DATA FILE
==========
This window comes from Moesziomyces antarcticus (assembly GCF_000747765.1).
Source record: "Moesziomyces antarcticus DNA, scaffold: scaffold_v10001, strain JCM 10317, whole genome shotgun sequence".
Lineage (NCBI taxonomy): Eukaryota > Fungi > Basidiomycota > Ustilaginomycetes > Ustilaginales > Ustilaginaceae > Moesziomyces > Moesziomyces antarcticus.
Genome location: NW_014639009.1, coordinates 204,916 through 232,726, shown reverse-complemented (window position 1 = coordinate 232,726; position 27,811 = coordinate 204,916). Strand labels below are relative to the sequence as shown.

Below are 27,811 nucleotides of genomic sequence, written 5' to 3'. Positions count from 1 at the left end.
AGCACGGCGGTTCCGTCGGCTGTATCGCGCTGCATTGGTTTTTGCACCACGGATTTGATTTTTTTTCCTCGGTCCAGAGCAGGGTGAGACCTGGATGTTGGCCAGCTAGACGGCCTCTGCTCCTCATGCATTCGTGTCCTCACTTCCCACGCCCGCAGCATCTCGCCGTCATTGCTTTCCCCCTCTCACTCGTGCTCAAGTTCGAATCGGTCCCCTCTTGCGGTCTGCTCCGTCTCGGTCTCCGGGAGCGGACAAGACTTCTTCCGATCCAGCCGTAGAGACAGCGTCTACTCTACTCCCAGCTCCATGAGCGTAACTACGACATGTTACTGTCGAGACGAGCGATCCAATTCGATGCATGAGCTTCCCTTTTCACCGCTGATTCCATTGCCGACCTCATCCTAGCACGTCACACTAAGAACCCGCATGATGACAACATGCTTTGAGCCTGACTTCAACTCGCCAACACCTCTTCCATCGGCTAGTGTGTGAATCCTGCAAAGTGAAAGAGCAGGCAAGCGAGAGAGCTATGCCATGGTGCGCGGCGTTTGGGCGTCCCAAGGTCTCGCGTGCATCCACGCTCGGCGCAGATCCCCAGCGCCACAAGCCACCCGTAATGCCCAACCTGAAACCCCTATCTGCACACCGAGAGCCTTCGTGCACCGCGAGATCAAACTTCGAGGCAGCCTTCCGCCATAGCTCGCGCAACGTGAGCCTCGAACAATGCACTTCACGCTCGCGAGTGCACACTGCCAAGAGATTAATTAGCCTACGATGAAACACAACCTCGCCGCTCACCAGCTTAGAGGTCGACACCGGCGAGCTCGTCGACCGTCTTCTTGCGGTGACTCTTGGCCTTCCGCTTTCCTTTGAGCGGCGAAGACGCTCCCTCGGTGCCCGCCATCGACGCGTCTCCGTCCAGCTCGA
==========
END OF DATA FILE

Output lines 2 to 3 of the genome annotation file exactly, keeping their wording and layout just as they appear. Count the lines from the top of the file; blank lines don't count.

Source record: "Moesziomyces antarcticus DNA, scaffold: scaffold_v10001, strain JCM 10317, whole genome shotgun sequence".
Lineage (NCBI taxonomy): Eukaryota > Fungi > Basidiomycota > Ustilaginomycetes > Ustilaginales > Ustilaginaceae > Moesziomyces > Moesziomyces antarcticus.